Oh, I loved this book. Passepartout fearing he has left the gas on.....Fogg's stoicism when he thinks he has lost his bet....the portrayal of Aouda....I don't watch films, but the BBC did a wonderful radio adaptation some years ago which is regularly repeated on Radio4extra....internet listening is a wonderful thing!

Lillyput90 said...

I read this recently and was pleasantly surprised by how witty and fun it is! I didn't know what to expect, because a few years ago I had to read 20,000 Leagues Under the Sea for English and I was bored to death with it! But the characters in Around the World are so fun and I love the adventure of it:). The turn of the century must have been such an exciting time for all who lived in it, and that is why some of the best novels in existence come from this era! Men were thinking about things differently, a novel could be so much more exciting with the advance of technology, and ideas were flowing freely through people's minds:). All of a sudden, the impossible was becoming possible! I think that this is the story that really shines out from Around the World:)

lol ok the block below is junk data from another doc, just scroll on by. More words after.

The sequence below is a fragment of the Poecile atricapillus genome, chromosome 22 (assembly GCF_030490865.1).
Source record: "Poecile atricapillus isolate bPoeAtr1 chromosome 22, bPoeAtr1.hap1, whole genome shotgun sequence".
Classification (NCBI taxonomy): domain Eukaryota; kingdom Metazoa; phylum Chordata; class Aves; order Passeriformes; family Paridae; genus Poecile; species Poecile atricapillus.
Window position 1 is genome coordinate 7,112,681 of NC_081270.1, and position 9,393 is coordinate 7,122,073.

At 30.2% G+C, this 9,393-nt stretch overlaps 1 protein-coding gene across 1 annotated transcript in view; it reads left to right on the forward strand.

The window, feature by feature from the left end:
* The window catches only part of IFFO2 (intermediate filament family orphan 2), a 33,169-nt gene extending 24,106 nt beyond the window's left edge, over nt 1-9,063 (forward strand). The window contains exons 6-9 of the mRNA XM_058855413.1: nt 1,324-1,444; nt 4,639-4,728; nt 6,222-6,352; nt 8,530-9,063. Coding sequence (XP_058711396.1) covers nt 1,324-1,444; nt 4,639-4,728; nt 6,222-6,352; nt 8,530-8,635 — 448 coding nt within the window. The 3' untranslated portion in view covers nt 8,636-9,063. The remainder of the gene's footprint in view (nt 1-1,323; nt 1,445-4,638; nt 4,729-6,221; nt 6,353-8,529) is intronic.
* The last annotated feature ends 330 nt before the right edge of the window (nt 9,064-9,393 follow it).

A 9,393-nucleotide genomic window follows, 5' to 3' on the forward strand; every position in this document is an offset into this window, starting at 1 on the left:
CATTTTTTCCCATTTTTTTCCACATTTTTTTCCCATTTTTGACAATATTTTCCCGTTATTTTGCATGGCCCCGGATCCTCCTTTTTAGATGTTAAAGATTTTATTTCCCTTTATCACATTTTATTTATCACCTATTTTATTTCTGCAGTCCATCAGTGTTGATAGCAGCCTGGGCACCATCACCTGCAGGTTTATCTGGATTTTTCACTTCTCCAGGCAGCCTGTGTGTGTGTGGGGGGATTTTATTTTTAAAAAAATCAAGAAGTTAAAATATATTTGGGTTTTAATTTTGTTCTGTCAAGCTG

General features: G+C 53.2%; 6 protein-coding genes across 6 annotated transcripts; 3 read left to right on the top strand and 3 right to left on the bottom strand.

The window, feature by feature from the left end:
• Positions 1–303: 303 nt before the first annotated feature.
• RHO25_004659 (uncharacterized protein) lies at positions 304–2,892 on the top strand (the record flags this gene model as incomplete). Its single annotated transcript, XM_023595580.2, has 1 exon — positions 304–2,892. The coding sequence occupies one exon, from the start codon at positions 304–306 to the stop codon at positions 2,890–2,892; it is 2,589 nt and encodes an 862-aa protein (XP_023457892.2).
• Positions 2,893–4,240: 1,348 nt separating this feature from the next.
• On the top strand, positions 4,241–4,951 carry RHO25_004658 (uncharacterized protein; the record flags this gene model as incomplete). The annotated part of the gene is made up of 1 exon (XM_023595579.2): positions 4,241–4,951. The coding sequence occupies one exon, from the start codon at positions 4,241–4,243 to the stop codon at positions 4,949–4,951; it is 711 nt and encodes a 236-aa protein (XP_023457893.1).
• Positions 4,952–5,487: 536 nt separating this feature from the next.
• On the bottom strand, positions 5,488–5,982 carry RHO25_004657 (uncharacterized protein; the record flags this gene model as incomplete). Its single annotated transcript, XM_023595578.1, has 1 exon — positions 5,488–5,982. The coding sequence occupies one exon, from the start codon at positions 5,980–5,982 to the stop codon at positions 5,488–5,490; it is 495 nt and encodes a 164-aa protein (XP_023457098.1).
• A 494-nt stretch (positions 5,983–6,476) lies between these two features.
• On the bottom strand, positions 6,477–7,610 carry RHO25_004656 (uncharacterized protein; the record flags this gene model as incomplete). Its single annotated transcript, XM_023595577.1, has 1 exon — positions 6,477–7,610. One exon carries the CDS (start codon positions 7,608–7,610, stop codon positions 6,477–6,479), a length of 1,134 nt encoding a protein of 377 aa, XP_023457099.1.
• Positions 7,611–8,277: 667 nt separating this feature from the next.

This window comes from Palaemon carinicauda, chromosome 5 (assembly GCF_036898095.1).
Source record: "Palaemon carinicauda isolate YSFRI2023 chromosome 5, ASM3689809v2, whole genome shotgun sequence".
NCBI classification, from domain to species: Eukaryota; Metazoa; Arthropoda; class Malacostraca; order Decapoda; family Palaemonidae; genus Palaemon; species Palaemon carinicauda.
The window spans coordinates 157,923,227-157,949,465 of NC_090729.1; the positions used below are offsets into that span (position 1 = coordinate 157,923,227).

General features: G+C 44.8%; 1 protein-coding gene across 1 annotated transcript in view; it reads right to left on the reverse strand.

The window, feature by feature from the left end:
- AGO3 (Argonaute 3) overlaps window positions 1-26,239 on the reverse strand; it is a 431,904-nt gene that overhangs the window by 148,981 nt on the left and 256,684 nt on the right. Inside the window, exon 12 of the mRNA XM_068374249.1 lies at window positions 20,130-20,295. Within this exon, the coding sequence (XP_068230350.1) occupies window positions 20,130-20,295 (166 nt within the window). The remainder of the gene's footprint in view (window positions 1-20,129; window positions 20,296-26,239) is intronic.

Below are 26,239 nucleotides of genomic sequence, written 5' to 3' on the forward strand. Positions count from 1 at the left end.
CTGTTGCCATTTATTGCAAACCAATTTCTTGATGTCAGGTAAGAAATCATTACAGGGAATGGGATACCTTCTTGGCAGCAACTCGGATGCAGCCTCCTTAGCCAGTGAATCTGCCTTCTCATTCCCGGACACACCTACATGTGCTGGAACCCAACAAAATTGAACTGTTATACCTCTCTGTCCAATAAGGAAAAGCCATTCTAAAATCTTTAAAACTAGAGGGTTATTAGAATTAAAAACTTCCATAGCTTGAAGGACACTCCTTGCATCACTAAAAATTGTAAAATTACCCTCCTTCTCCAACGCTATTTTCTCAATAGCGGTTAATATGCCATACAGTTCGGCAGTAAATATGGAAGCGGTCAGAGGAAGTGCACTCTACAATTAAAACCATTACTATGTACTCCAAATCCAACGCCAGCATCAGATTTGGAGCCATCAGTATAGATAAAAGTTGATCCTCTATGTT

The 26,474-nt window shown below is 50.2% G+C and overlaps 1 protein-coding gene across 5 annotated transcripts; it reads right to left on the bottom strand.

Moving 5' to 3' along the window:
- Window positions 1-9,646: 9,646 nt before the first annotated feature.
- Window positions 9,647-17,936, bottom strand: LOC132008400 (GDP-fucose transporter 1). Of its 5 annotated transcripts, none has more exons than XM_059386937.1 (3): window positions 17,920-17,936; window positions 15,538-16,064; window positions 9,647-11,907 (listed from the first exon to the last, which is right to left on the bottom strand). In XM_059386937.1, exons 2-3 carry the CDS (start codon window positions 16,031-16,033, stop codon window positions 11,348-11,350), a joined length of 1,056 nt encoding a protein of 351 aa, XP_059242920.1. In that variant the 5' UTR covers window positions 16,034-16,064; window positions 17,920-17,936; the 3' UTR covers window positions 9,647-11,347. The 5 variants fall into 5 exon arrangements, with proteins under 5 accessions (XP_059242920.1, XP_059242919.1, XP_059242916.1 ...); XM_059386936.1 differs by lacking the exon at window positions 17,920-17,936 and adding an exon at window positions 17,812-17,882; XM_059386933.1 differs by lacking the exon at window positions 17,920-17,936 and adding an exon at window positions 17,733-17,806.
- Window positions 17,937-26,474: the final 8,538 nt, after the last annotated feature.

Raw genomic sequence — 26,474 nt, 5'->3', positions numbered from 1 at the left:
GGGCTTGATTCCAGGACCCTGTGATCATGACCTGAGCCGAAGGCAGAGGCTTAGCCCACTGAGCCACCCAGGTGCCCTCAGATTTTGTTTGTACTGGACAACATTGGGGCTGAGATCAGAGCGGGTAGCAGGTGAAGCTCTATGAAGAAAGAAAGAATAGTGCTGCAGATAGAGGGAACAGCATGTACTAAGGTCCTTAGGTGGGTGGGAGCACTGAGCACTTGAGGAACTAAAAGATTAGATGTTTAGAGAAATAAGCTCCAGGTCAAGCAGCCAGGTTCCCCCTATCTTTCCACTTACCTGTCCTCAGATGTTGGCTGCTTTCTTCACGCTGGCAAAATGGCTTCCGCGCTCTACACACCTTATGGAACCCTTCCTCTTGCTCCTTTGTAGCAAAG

Kim Marsh said...

Perhaps any institution whose membership is drawn from one gender and one class may not be the most exciting of venues but in the C19th the Reform club as a prinipal meeting place of the Liberal party was not inaptly named. Otherwise an excellent review highlighting aspects of the novel easily missed ( easily missed by me anyway when I read it 46 years ago!).
Regards Kim

Suzannah said...

Well--maybe it's not so un-read as I thought it was!

Lillyput--ahh, you say that just as I'd begun to think 20,000 Leagues Under the Sea might be fun!

Kim--thanks for the background, I didn't know anything about the Reform Club apart from what this book said. Probably the Frenchman Jules Verne poking a bit more fun at the stiff-upper-lip Englishmen!